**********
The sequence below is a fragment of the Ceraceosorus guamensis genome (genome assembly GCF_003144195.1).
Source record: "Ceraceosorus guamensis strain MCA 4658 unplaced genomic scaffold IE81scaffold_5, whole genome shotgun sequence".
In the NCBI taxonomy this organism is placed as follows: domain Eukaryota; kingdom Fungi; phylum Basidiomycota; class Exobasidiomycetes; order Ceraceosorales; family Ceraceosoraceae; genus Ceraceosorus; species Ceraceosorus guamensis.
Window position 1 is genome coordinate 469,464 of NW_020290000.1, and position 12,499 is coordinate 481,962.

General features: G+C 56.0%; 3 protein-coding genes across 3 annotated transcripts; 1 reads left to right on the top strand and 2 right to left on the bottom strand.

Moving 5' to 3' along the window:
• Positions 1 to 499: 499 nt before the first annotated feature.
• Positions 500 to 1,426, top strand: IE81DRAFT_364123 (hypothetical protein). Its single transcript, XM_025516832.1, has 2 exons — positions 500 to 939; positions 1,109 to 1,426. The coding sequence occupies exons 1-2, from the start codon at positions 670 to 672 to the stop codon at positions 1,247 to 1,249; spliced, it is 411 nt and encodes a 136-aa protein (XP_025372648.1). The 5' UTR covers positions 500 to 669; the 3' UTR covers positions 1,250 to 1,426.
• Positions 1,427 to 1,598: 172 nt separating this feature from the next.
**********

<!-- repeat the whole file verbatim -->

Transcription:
The sequence below is a fragment of the Ceraceosorus guamensis genome (genome assembly GCF_003144195.1).
Source record: "Ceraceosorus guamensis strain MCA 4658 unplaced genomic scaffold IE81scaffold_5, whole genome shotgun sequence".
In the NCBI taxonomy this organism is placed as follows: domain Eukaryota; kingdom Fungi; phylum Basidiomycota; class Exobasidiomycetes; order Ceraceosorales; family Ceraceosoraceae; genus Ceraceosorus; species Ceraceosorus guamensis.
Window position 1 is genome coordinate 469,464 of NW_020290000.1, and position 12,499 is coordinate 481,962.

General features: G+C 56.0%; 3 protein-coding genes across 3 annotated transcripts; 1 reads left to right on the top strand and 2 right to left on the bottom strand.

Moving 5' to 3' along the window:
• Positions 1 to 499: 499 nt before the first annotated feature.
• Positions 500 to 1,426, top strand: IE81DRAFT_364123 (hypothetical protein). Its single transcript, XM_025516832.1, has 2 exons — positions 500 to 939; positions 1,109 to 1,426. The coding sequence occupies exons 1-2, from the start codon at positions 670 to 672 to the stop codon at positions 1,247 to 1,249; spliced, it is 411 nt and encodes a 136-aa protein (XP_025372648.1). The 5' UTR covers positions 500 to 669; the 3' UTR covers positions 1,250 to 1,426.
• Positions 1,427 to 1,598: 172 nt separating this feature from the next.